PCN Newsletter 7th May 2020

In our seventh newsletter we feature contributions from others.

PCN Newsletter 7th May 2020
This photo was sent by Nicola Phelan, the convenor of the Rugby group. She says of the photo, “A young boy named Ben made the small rainbow in the window forwarded to us from the care agency who sit with Mum. Tonight we spotted the rainbow outside.” We have good news about the June issue of Progressive Voices. We have found a company that is able to print the magazine for us so those of you who normally receive your magazine by post can look forward to your paper copy as usual. We also have news about our Annual General Meeting, after contacting the Charity Commission for advice, the Trustees have decided that we will conduct the 2020 AGM by post and email. You will receive the relevant documents next week along with a covering letter explaining in more detail how the process will work. The original AGM was also to be the launch of the PCN films and there is a lot of work being done in the background, with specific thanks to Ian Geere, to finish the website that will host the films. We are looking for ways to launch the films and website that will do justice to the work that has gone into them. If you have any suggestions we would love to hear them. This week we hand our newsletter over to contributions from others, please do keep sending items to be included. Stay well, Sarah PCN Administrator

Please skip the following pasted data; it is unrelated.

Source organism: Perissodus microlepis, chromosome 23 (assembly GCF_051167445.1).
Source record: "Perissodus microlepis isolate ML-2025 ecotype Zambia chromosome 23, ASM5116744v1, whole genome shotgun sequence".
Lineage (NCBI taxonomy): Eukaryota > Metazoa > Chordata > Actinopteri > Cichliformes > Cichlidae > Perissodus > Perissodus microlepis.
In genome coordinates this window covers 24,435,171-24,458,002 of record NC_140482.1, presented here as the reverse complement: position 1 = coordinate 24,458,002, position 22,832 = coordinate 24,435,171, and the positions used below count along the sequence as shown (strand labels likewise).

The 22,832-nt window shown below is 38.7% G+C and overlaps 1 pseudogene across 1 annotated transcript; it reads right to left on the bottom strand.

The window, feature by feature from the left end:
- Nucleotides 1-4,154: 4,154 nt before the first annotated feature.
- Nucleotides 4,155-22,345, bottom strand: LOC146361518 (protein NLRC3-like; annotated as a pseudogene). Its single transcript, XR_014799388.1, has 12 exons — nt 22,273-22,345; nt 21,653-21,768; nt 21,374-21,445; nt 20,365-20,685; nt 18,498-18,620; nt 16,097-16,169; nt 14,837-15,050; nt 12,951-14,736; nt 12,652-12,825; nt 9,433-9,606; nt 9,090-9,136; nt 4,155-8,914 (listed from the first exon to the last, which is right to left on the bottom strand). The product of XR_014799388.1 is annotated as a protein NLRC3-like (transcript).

I live in the Diocese of Worcester where, for the last thirteen years or so, the diocesan focus has been on our identity as Kingdom People. I have found and still find find this language unhelpful if we wish to communicate with people who are not biblically literate. Although we live in the United Kingdom, our monarch is merely constitutional. There are very few countries in the world which still have a real king or queen. The canonical gospels are of a time of kings and emperors and in three of them Jesus proclaims the kingdom of God/heaven. Given that he proclaims the kingdom of God as opposed to the kingdom of Caesar, my question is: What would Jesus be proclaiming in our day, these more democratic times? From what principalities and powers do people need to be liberated? In his mercifully short born-again Christian phase, Bob Dylan wrote a powerful song entitled “You’ve gotta serve somebody.” It’s a litany of all the false contenders for the throne of our lives. I find myself wondering about this now because, during Easter week, I watched and listened to the English Touring Opera’s production of Bach’s St John Passion. I was arrested by the words which are John 19:15b-16: Pilate said to [the crowd], “Shall I crucify your king?” The chief priests answered, “We have no king but Caesar.” So he delivered him over to be crucified. The chief priests, of all people, say, “We have no king but Caesar.” They have really lost their way. It seems to me that, in their praise of President Trump, the American Christian Right, whether evangelical or Catholic, and anyone following their example, on either side of the pond, is saying, “We have no king but Caesar.” Like the chief priests and scribes, they are deaf to the prophets, who declare that God says that religion without social justice is bankrupt, and deaf to Jesus, who calls us to walk with him in the way of the cross, the costly way of loving our neighbours as ourselves. Jesus and the prophets call us to a revolutionary form of service, not of the powerful or of what they promise, but of one another, with the throne of our lives occupied by no one other than Love, the One who is universally and inexhaustibly gracious and compassionate. As in the parable of the Good Samaritan, we are called not to be more religious but to be more human. So I conclude with the words of a French Jesuit, the late Teilhard de Chardin: We are not human beings learning to be spiritual. We are spiritual beings learning to be human. Peter Knight, PCN member Evesham